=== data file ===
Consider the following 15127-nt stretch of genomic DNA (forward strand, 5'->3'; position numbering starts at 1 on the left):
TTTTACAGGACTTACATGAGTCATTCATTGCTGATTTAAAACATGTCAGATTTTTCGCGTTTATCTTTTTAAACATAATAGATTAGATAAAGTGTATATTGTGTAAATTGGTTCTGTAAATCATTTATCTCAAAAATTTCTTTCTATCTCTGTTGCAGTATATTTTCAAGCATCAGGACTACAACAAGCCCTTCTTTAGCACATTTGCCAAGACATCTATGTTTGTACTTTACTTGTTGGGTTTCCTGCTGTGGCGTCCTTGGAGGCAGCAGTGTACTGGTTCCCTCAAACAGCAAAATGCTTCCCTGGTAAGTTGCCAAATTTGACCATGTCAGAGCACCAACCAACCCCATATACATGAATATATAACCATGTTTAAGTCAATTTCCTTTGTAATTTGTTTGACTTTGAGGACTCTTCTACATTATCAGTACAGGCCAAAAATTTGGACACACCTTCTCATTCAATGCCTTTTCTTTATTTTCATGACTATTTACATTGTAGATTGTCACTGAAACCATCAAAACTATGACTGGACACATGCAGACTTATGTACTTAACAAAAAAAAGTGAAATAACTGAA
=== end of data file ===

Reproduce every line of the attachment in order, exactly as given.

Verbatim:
Consider the following 15127-nt stretch of genomic DNA (forward strand, 5'->3'; position numbering starts at 1 on the left):
TTTTACAGGACTTACATGAGTCATTCATTGCTGATTTAAAACATGTCAGATTTTTCGCGTTTATCTTTTTAAACATAATAGATTAGATAAAGTGTATATTGTGTAAATTGGTTCTGTAAATCATTTATCTCAAAAATTTCTTTCTATCTCTGTTGCAGTATATTTTCAAGCATCAGGACTACAACAAGCCCTTCTTTAGCACATTTGCCAAGACATCTATGTTTGTACTTTACTTGTTGGGTTTCCTGCTGTGGCGTCCTTGGAGGCAGCAGTGTACTGGTTCCCTCAAACAGCAAAATGCTTCCCTGGTAAGTTGCCAAATTTGACCATGTCAGAGCACCAACCAACCCCATATACATGAATATATAACCATGTTTAAGTCAATTTCCTTTGTAATTTGTTTGACTTTGAGGACTCTTCTACATTATCAGTACAGGCCAAAAATTTGGACACACCTTCTCATTCAATGCCTTTTCTTTATTTTCATGACTATTTACATTGTAGATTGTCACTGAAACCATCAAAACTATGACTGGACACATGCAGACTTATGTACTTAACAAAAAAAAGTGAAATAACTGAA